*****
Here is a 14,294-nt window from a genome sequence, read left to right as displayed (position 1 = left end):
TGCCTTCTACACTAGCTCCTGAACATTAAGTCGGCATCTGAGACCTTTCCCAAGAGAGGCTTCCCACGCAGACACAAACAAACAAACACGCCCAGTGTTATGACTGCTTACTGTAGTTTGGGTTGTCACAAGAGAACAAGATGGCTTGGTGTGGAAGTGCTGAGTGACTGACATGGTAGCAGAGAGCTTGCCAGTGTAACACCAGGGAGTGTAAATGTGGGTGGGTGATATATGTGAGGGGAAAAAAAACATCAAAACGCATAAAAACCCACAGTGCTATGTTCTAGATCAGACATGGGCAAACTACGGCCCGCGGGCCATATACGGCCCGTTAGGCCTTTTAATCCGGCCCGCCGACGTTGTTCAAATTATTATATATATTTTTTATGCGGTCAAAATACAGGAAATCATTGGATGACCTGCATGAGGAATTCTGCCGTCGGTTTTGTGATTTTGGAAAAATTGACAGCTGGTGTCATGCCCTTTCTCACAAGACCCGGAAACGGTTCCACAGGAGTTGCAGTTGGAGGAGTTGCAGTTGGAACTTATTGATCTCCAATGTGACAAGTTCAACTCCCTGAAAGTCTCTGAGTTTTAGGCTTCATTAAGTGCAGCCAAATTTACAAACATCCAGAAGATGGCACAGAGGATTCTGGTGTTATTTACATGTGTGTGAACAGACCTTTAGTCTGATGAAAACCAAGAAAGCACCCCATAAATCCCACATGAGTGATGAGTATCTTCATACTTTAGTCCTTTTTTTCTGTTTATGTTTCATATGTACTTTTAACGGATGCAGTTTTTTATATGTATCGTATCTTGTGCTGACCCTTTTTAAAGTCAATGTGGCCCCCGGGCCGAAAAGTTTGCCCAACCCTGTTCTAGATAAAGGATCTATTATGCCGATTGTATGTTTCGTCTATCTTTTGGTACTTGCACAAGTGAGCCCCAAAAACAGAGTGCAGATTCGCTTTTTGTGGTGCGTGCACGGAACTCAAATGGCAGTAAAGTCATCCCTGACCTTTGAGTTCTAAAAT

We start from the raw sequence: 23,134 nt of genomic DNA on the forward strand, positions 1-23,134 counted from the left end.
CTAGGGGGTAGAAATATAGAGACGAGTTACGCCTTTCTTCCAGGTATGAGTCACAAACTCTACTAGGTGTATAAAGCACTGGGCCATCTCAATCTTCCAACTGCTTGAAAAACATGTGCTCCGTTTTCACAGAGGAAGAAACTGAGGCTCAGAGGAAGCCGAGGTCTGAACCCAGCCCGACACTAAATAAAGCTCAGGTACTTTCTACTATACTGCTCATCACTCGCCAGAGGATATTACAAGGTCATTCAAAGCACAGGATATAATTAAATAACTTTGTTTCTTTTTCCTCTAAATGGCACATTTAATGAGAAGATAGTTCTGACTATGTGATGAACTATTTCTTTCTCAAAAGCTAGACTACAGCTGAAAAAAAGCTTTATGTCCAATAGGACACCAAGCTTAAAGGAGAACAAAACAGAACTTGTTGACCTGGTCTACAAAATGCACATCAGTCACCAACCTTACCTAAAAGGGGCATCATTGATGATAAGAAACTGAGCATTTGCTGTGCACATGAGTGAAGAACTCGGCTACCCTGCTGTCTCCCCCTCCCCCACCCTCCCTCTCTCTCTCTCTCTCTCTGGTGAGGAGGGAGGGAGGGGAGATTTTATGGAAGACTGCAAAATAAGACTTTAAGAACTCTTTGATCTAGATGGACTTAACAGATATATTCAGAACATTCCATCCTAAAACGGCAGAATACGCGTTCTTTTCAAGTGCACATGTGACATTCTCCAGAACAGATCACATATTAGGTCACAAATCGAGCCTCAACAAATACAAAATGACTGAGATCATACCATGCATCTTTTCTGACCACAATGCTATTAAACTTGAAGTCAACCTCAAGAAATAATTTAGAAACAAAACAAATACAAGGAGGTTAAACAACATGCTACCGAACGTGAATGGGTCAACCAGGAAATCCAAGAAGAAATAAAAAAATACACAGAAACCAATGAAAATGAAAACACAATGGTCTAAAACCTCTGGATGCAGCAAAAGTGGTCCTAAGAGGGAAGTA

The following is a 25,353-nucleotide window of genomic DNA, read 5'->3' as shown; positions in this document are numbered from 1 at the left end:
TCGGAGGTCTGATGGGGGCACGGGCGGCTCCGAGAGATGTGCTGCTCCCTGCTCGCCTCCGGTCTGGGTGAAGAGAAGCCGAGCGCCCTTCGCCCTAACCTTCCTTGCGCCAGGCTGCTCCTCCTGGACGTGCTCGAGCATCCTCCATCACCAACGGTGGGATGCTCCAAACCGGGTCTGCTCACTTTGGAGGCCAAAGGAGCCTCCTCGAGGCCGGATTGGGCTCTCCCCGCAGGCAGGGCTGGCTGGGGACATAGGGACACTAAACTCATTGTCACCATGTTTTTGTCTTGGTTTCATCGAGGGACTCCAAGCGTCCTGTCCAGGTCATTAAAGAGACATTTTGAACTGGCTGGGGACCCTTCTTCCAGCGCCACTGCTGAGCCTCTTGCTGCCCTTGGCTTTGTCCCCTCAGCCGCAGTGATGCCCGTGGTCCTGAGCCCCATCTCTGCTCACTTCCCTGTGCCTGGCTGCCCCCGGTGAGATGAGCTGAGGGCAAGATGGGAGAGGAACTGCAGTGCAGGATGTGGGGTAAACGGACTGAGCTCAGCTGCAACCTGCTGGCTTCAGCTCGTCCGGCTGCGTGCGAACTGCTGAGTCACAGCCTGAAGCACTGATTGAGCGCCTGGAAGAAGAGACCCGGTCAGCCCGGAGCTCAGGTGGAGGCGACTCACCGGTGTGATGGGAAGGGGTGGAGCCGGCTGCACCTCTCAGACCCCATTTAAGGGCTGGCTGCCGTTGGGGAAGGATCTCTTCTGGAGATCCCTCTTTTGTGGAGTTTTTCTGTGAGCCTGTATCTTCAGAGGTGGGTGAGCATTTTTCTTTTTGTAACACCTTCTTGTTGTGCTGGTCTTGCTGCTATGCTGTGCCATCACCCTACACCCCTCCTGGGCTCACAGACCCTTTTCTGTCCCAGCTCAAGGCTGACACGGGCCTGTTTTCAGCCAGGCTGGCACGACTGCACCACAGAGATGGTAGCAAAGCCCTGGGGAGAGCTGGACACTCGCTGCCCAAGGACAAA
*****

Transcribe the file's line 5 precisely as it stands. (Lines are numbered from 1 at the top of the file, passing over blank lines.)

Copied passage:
The following is a 25,353-nucleotide window of genomic DNA, read 5'->3' as shown; positions in this document are numbered from 1 at the left end: